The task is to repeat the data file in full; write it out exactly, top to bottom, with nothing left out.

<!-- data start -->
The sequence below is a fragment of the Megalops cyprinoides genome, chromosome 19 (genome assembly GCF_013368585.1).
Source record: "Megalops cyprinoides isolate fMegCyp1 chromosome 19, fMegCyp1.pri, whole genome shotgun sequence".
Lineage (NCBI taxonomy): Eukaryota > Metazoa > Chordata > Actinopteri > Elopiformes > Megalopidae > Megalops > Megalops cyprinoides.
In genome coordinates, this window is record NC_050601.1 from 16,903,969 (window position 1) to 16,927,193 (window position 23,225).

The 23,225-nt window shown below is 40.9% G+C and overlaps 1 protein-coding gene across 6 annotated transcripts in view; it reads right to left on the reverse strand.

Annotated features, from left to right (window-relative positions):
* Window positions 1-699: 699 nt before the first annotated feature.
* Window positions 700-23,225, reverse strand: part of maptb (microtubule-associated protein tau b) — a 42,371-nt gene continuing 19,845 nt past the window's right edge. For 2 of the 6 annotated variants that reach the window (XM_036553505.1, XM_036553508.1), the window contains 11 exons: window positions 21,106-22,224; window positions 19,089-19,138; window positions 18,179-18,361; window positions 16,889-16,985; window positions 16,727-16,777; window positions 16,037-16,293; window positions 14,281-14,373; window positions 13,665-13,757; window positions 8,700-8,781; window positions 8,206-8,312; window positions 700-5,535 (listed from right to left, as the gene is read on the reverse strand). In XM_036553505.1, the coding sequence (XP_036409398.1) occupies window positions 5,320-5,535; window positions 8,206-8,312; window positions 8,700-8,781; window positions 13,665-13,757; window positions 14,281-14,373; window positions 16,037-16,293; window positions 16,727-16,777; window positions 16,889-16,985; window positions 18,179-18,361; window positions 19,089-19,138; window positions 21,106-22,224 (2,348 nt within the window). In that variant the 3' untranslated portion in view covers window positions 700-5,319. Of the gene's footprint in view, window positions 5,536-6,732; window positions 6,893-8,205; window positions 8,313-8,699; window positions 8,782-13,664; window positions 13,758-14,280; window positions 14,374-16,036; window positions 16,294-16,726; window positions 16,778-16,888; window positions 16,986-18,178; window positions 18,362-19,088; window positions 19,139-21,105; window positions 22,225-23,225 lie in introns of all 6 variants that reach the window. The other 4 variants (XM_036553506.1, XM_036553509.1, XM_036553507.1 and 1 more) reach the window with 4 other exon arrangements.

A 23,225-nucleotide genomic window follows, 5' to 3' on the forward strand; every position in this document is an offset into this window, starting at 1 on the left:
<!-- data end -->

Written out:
The sequence below is a fragment of the Megalops cyprinoides genome, chromosome 19 (genome assembly GCF_013368585.1).
Source record: "Megalops cyprinoides isolate fMegCyp1 chromosome 19, fMegCyp1.pri, whole genome shotgun sequence".
Lineage (NCBI taxonomy): Eukaryota > Metazoa > Chordata > Actinopteri > Elopiformes > Megalopidae > Megalops > Megalops cyprinoides.
In genome coordinates, this window is record NC_050601.1 from 16,903,969 (window position 1) to 16,927,193 (window position 23,225).

The 23,225-nt window shown below is 40.9% G+C and overlaps 1 protein-coding gene across 6 annotated transcripts in view; it reads right to left on the reverse strand.

Annotated features, from left to right (window-relative positions):
* Window positions 1-699: 699 nt before the first annotated feature.
* Window positions 700-23,225, reverse strand: part of maptb (microtubule-associated protein tau b) — a 42,371-nt gene continuing 19,845 nt past the window's right edge. For 2 of the 6 annotated variants that reach the window (XM_036553505.1, XM_036553508.1), the window contains 11 exons: window positions 21,106-22,224; window positions 19,089-19,138; window positions 18,179-18,361; window positions 16,889-16,985; window positions 16,727-16,777; window positions 16,037-16,293; window positions 14,281-14,373; window positions 13,665-13,757; window positions 8,700-8,781; window positions 8,206-8,312; window positions 700-5,535 (listed from right to left, as the gene is read on the reverse strand). In XM_036553505.1, the coding sequence (XP_036409398.1) occupies window positions 5,320-5,535; window positions 8,206-8,312; window positions 8,700-8,781; window positions 13,665-13,757; window positions 14,281-14,373; window positions 16,037-16,293; window positions 16,727-16,777; window positions 16,889-16,985; window positions 18,179-18,361; window positions 19,089-19,138; window positions 21,106-22,224 (2,348 nt within the window). In that variant the 3' untranslated portion in view covers window positions 700-5,319. Of the gene's footprint in view, window positions 5,536-6,732; window positions 6,893-8,205; window positions 8,313-8,699; window positions 8,782-13,664; window positions 13,758-14,280; window positions 14,374-16,036; window positions 16,294-16,726; window positions 16,778-16,888; window positions 16,986-18,178; window positions 18,362-19,088; window positions 19,139-21,105; window positions 22,225-23,225 lie in introns of all 6 variants that reach the window. The other 4 variants (XM_036553506.1, XM_036553509.1, XM_036553507.1 and 1 more) reach the window with 4 other exon arrangements.

A 23,225-nucleotide genomic window follows, 5' to 3' on the forward strand; every position in this document is an offset into this window, starting at 1 on the left: